Its stick forces are light in pitch and moderately stiff in roll, although the roll rate is quicker than youd expect for such long wings. We thought the trim stability was excellent, especially at slow speeds, where its possible to trim the airplane for 60 knots and have it complete a shallow banked turned with no pilot input whatsoever. We did find the rudder somewhat stiff, making the right amount of pressure tricky to calibrate.

Power off stall behavior is identical to the two-seat Katana: It takes effort to hold the nose high enough to provoke the stall and there’s no break or fall off, unless aggravated by hard rudder input. The slightest relaxation of back pressure breaks the stall. Published stall speed is given as 49 knots, at gross weight.

In the pattern, the Stars power and long wings deliver a brisk initial climb rate and quick acceleration to 80 knots. (One of the Rotax-powered Katanas weak traits was anemic climb, especially on warm days.) The airplane literally levitates off the runway in what seems a near level pitch attitude. Even in an 80-knot climb, visibility over the nose is excellent.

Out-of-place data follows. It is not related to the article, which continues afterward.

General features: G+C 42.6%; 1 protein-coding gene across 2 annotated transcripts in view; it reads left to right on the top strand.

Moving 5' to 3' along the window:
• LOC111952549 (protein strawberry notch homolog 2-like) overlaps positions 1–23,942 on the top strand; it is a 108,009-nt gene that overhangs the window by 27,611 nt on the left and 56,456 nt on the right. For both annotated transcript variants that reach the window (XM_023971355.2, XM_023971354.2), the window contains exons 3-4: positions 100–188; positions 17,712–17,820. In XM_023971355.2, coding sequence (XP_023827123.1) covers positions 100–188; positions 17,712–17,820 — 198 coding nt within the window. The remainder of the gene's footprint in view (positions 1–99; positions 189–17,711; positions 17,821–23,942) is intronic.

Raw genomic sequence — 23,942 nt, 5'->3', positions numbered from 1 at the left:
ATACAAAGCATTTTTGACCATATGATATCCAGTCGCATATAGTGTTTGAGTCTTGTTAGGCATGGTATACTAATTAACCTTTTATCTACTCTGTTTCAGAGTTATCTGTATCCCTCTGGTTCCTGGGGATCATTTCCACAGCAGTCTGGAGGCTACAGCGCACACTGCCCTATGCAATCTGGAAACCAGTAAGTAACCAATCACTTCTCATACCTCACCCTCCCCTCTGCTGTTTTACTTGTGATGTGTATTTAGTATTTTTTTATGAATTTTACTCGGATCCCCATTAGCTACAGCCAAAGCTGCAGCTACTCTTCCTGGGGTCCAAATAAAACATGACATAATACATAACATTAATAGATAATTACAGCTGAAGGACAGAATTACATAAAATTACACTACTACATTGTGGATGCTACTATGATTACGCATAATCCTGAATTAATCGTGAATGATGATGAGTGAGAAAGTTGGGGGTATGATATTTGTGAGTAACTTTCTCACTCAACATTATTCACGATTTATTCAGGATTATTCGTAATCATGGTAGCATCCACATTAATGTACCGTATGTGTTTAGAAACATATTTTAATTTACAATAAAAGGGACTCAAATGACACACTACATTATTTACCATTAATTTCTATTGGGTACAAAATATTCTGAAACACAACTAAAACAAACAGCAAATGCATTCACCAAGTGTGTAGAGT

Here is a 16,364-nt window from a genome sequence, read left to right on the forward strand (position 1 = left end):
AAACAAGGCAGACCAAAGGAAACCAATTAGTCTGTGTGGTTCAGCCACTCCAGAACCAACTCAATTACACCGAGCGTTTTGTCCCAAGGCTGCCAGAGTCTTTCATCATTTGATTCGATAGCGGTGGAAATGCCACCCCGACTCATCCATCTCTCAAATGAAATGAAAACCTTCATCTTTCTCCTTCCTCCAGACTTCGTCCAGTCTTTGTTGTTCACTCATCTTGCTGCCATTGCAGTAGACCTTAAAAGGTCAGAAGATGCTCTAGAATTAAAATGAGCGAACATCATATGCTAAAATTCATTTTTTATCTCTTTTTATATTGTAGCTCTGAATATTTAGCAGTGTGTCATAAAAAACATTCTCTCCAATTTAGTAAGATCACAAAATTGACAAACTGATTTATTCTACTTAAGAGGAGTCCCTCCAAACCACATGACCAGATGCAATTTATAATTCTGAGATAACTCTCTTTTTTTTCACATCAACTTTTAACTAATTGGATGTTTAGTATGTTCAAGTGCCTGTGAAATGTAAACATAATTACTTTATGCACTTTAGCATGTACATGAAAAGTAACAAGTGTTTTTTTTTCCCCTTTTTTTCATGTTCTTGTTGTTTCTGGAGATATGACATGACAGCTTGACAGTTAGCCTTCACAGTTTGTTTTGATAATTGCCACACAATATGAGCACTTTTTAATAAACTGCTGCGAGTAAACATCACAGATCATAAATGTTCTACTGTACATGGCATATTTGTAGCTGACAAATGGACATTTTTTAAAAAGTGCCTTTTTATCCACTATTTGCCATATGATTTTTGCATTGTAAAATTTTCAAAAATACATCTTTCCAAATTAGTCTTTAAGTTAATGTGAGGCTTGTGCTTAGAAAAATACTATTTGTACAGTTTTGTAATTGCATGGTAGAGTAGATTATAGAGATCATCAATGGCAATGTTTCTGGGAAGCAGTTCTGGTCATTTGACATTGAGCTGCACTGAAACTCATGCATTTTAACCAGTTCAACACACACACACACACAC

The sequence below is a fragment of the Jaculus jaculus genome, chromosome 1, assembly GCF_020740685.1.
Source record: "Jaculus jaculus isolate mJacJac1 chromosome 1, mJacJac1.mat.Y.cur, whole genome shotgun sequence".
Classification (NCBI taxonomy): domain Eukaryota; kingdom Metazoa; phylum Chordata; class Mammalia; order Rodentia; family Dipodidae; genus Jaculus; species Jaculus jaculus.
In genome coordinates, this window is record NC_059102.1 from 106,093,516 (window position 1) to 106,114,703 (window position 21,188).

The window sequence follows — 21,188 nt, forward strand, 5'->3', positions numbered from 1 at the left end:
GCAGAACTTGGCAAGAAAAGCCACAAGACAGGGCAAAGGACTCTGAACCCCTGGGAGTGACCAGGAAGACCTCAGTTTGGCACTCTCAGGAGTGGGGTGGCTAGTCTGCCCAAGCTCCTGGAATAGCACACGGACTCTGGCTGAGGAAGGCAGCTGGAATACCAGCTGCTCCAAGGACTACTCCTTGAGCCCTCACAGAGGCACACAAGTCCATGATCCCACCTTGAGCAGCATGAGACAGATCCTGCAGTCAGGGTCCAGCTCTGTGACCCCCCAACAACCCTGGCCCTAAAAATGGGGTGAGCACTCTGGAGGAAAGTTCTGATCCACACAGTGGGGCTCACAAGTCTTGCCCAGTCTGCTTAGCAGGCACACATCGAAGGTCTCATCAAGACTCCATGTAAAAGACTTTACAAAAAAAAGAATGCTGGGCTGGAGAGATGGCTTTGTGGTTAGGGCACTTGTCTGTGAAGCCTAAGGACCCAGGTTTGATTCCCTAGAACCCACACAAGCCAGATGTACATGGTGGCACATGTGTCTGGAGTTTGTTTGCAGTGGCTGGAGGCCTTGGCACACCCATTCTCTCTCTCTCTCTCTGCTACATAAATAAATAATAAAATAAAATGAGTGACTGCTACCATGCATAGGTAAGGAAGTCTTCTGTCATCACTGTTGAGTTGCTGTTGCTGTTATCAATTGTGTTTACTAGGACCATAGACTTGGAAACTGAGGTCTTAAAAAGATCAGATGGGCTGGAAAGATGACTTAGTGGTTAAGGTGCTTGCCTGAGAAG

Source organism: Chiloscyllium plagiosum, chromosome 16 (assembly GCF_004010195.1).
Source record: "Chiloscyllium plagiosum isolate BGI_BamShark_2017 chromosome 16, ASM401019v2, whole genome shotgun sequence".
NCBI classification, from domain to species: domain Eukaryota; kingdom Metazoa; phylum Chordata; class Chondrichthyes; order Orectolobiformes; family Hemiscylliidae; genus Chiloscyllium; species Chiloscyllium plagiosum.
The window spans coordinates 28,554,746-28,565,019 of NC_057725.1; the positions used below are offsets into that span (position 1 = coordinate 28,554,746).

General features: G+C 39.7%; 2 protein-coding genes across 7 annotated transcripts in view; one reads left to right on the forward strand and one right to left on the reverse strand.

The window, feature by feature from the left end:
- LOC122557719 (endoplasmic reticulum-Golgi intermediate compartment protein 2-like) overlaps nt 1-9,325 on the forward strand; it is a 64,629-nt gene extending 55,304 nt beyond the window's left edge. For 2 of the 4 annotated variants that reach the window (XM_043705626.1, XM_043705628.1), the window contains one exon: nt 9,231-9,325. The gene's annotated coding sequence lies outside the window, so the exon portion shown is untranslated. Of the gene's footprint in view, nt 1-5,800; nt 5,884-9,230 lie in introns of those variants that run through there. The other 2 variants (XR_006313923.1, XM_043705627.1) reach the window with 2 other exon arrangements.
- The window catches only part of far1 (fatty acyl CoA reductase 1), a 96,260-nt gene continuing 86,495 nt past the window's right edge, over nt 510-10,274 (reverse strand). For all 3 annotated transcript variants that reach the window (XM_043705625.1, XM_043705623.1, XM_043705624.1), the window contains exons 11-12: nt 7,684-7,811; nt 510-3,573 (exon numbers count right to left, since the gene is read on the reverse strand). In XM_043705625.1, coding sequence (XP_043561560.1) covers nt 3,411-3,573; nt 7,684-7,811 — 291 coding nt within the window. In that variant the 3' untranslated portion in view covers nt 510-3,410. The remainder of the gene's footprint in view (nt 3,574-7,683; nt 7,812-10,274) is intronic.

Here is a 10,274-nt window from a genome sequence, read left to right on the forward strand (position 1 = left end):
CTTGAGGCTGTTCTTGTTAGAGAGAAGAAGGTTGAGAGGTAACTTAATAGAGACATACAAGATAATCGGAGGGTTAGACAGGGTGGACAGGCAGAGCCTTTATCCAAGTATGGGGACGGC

As in a Mooney, there’s a slight nosedown moment with flap extension but its not nearly as pronounced and is easily trimmed off. We found that the airplane trimmed effortlessly to 65 knots for approaches, although in calmer conditions, we would use 60 knots or even 55 at light weights. The Star is the easiest airplane weve encountered to land, bar none. It has little tendency to float and the sight line over the nose makes childs play of feeling for the runway with the wheels.

Because of that bubble canopy, the leftseat pilot never loses sight of the runway so pattern work is like sitting in a living room with a picture-window view of the airport. We predict that the Star will make a first-rate and fun multi-purpose trainer in ways that the Katana hasnt.

Cruise speeds are adequate, but not blistering. At 6000 feet, we recorded a TAS of 141 knots, at about 67 percent power. Not bad but with the three-blade prop, the Star looks faster than it is. With a two-blade prop and some tweaking, 145 knots ought to be achievable.